From tapping lenders to selling personal assets, Saudis are scrambling to raise cash to invest in Aramco stocks after the oil giant announced – with few details – its blockbuster market debut.
After years of delay and false starts, the state-owned company said on Sunday it plans to sell an unspecified number of shares on the Riyadh stock exchange, but no date was set and the firm’s valuation remains shrouded in mystery.
But retail investors in Saudi Arabia still appear to be salivating at the prospect of owning a piece of the world’s most profitable company, seen as the kingdom’s crown jewel, amid calls to make the initial public offering a success.
Some Saudis “have started to sell other stocks in preparation to buy Aramco,” said Ibrahim Ahmed, a Saudi energy industry analyst who is also considering investing his savings.
“People look at it as a sound investment,” he said, but “I’m aware that it is a long-term investment that is good to have in a portfolio and not some kind of lottery ticket.”
The IPO, billed by the company as a “historic milestone,” forms the lynchpin of Crown Prince Mohammed bin Salman’s ambitious plan to transform the petro-state by generating much-needed cash to fund mega projects and non-oil industries.
The government has reportedly pressed wealthy Saudi business families and institutions to invest in the IPO, and many nationalists have labelled it a patriotic duty.
Fahad Hashemi, portfolio manager at the Riyadh-based Middle East Financial Investment Co, told AFP his firm had a “strong intention” to participate despite the lack of listing information.
Saudi Arabia has sought to ease lending restrictions for ordinary citizens to buy a stake in the company, a strategy deemed risky by observers. Some are reported to be considering selling their homes or borrowing money to purchase shares.
Aramco said its final offer price and the number of shares to be sold “will be determined at the end of the book-building period.”
In a 21-page document released by the company, the company called the IPO a “unique investment proposition.”
Aramco chief executive Amin Nasser said the company was committed to offer shareholders “long-term value creation.”
To promote participation by all sections of Saudi society, divorced women or widows with minor children will be eligible to receive bonus shares, local media reported.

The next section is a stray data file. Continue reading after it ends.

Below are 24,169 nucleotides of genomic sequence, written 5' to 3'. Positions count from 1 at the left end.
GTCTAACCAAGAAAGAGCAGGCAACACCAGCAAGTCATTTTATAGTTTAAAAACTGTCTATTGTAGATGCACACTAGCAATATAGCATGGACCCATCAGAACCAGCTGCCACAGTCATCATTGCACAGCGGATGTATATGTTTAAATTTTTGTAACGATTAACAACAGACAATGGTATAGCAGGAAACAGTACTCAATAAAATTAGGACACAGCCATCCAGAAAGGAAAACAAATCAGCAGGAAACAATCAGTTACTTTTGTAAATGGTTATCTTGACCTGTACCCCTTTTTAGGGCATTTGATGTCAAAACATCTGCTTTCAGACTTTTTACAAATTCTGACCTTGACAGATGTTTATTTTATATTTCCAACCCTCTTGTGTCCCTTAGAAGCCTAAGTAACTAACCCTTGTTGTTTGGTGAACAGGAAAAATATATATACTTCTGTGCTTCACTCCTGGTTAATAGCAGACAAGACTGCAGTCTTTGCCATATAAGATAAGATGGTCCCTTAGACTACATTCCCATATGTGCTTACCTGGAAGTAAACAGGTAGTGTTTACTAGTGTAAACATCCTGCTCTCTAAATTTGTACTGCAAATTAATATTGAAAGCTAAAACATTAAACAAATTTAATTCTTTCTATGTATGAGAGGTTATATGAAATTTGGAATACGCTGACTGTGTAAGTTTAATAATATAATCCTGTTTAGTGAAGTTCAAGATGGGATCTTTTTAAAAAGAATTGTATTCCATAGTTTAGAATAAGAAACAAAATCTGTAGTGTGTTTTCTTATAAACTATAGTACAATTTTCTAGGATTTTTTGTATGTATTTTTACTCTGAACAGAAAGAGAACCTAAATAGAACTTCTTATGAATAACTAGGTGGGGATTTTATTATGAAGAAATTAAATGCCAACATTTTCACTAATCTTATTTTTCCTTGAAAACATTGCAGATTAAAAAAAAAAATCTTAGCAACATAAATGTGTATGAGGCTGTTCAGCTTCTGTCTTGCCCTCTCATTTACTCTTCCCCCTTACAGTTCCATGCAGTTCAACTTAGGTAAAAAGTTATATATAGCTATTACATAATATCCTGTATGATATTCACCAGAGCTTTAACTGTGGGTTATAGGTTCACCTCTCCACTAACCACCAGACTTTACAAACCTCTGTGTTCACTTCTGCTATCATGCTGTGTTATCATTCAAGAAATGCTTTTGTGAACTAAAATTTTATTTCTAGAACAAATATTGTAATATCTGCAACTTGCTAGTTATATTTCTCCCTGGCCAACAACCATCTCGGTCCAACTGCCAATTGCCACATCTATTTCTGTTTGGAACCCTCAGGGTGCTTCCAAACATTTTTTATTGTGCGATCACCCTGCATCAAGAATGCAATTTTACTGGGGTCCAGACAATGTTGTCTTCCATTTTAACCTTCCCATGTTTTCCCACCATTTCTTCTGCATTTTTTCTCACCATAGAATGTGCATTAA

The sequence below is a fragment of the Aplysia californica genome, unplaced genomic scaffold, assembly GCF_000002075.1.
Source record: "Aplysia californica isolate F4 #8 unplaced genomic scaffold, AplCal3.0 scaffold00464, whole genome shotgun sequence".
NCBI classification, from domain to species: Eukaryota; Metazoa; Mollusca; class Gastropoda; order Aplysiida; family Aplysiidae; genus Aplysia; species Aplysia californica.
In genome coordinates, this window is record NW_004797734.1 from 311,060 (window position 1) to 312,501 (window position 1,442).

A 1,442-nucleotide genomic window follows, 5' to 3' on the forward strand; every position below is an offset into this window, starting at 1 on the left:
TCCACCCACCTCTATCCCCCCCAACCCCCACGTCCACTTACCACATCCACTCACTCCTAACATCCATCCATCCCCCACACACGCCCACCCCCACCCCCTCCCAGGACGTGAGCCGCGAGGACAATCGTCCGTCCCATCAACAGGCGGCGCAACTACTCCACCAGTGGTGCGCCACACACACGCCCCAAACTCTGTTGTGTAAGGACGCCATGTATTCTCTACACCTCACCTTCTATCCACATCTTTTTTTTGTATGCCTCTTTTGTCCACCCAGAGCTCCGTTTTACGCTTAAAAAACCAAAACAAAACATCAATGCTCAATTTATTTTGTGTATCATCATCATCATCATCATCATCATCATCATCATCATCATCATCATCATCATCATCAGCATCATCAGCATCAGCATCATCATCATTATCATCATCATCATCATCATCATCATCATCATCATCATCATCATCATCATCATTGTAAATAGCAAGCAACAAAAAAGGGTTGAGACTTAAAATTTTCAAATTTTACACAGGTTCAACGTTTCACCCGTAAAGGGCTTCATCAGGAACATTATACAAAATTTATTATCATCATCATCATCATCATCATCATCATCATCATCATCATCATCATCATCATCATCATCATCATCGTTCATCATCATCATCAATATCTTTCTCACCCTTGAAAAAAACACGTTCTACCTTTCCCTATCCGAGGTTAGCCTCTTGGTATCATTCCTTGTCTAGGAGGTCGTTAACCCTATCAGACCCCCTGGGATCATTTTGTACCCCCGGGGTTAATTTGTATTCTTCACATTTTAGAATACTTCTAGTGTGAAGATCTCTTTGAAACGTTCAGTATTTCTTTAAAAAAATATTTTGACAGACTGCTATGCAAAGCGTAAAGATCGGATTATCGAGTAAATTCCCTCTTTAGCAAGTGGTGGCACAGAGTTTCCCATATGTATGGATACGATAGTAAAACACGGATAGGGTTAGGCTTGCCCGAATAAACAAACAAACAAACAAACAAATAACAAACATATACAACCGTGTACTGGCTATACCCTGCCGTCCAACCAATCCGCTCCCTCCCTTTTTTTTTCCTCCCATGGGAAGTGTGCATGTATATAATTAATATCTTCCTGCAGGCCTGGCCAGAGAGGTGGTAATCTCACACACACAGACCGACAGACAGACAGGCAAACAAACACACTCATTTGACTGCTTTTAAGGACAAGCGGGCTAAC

But amid scant information about the listing, it is difficult to determine the payoff.
It is unclear whether Aramco will get the $2 trillion valuation Prince Mohammed had hoped for, with investment research firm Bernstein estimating that a “fair value range” for the company is between $1.2 and $1.5 trillion.
There are also reports the firm is struggling to get institutional investors on board amid a bearish outlook for the energy sector and questions over the company’s transparency and governance.
Norway’s sovereign wealth fund, the largest in the world, has said it does not plan to invest in Aramco, a Norwegian official told AFP.
Investors are also concerned about geopolitical risks weighing on the stock.
The news of the listing comes just weeks after crippling attacks on the heart of Aramco’s facilities briefly halved its output amid a spike in tensions with Iran.
But the company, a cash cow that catapulted the kingdom to become the Arab world’s biggest economy, holds enormous appeal for local retail investors.
“I do think there is significant local demand among retail investors, though large family businesses might be more sceptical,” said Steffen Hertog, an associate professor at the London School of Economics.
“Aramco will be a blue chip company producing fairly reliable dividends.”
Its 2018 net profit of $111.1 billion is higher than the combined profits of Apple, Google and Exxon Mobil.
“We are excited and fascinated by the IPO,” said analyst Ahmed.
“We always looked at the company as a semi-national company. To see it float on the stock exchange is a new era for us.”